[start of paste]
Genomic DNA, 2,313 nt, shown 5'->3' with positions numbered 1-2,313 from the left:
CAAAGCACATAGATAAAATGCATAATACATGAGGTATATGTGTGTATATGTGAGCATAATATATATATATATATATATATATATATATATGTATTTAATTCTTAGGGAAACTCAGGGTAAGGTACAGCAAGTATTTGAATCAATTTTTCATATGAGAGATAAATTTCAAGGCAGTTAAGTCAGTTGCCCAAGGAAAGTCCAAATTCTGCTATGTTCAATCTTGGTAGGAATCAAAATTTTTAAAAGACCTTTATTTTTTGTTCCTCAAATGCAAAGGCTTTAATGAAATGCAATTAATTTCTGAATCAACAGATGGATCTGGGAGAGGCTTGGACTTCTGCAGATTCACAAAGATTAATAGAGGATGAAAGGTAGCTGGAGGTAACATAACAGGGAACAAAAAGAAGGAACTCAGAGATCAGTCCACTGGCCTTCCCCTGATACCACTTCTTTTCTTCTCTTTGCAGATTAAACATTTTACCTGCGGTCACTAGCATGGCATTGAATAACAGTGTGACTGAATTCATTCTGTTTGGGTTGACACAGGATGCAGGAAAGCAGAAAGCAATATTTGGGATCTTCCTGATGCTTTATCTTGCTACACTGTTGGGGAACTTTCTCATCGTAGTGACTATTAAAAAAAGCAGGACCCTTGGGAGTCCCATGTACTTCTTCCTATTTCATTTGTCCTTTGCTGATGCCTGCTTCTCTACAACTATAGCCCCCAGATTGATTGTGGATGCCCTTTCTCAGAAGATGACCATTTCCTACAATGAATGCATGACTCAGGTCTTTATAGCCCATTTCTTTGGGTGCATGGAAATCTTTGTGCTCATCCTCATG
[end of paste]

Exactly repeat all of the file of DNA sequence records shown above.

Genomic DNA, 2,313 nt, shown 5'->3' with positions numbered 1-2,313 from the left:
CAAAGCACATAGATAAAATGCATAATACATGAGGTATATGTGTGTATATGTGAGCATAATATATATATATATATATATATATATATATATGTATTTAATTCTTAGGGAAACTCAGGGTAAGGTACAGCAAGTATTTGAATCAATTTTTCATATGAGAGATAAATTTCAAGGCAGTTAAGTCAGTTGCCCAAGGAAAGTCCAAATTCTGCTATGTTCAATCTTGGTAGGAATCAAAATTTTTAAAAGACCTTTATTTTTTGTTCCTCAAATGCAAAGGCTTTAATGAAATGCAATTAATTTCTGAATCAACAGATGGATCTGGGAGAGGCTTGGACTTCTGCAGATTCACAAAGATTAATAGAGGATGAAAGGTAGCTGGAGGTAACATAACAGGGAACAAAAAGAAGGAACTCAGAGATCAGTCCACTGGCCTTCCCCTGATACCACTTCTTTTCTTCTCTTTGCAGATTAAACATTTTACCTGCGGTCACTAGCATGGCATTGAATAACAGTGTGACTGAATTCATTCTGTTTGGGTTGACACAGGATGCAGGAAAGCAGAAAGCAATATTTGGGATCTTCCTGATGCTTTATCTTGCTACACTGTTGGGGAACTTTCTCATCGTAGTGACTATTAAAAAAAGCAGGACCCTTGGGAGTCCCATGTACTTCTTCCTATTTCATTTGTCCTTTGCTGATGCCTGCTTCTCTACAACTATAGCCCCCAGATTGATTGTGGATGCCCTTTCTCAGAAGATGACCATTTCCTACAATGAATGCATGACTCAGGTCTTTATAGCCCATTTCTTTGGGTGCATGGAAATCTTTGTGCTCATCCTCATG